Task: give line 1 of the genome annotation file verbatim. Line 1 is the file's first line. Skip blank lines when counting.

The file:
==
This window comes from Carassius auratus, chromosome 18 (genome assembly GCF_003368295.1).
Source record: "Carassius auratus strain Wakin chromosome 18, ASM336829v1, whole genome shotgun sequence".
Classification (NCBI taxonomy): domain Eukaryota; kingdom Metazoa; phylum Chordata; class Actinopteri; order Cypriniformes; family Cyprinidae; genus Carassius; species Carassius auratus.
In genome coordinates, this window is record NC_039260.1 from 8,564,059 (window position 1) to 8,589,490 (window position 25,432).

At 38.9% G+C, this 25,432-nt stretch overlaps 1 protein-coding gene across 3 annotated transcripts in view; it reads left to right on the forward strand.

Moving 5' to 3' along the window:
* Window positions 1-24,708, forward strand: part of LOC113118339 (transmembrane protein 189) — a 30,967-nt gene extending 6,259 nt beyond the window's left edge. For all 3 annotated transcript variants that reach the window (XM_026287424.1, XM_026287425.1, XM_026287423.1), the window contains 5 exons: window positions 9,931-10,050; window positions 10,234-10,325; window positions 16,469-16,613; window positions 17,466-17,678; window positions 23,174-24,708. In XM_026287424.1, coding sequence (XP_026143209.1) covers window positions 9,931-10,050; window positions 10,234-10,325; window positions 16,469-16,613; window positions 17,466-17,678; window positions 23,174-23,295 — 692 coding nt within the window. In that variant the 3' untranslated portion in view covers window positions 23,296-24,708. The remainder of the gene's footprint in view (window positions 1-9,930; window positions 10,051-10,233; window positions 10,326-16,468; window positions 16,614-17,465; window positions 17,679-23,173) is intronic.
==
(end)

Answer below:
This window comes from Carassius auratus, chromosome 18 (genome assembly GCF_003368295.1).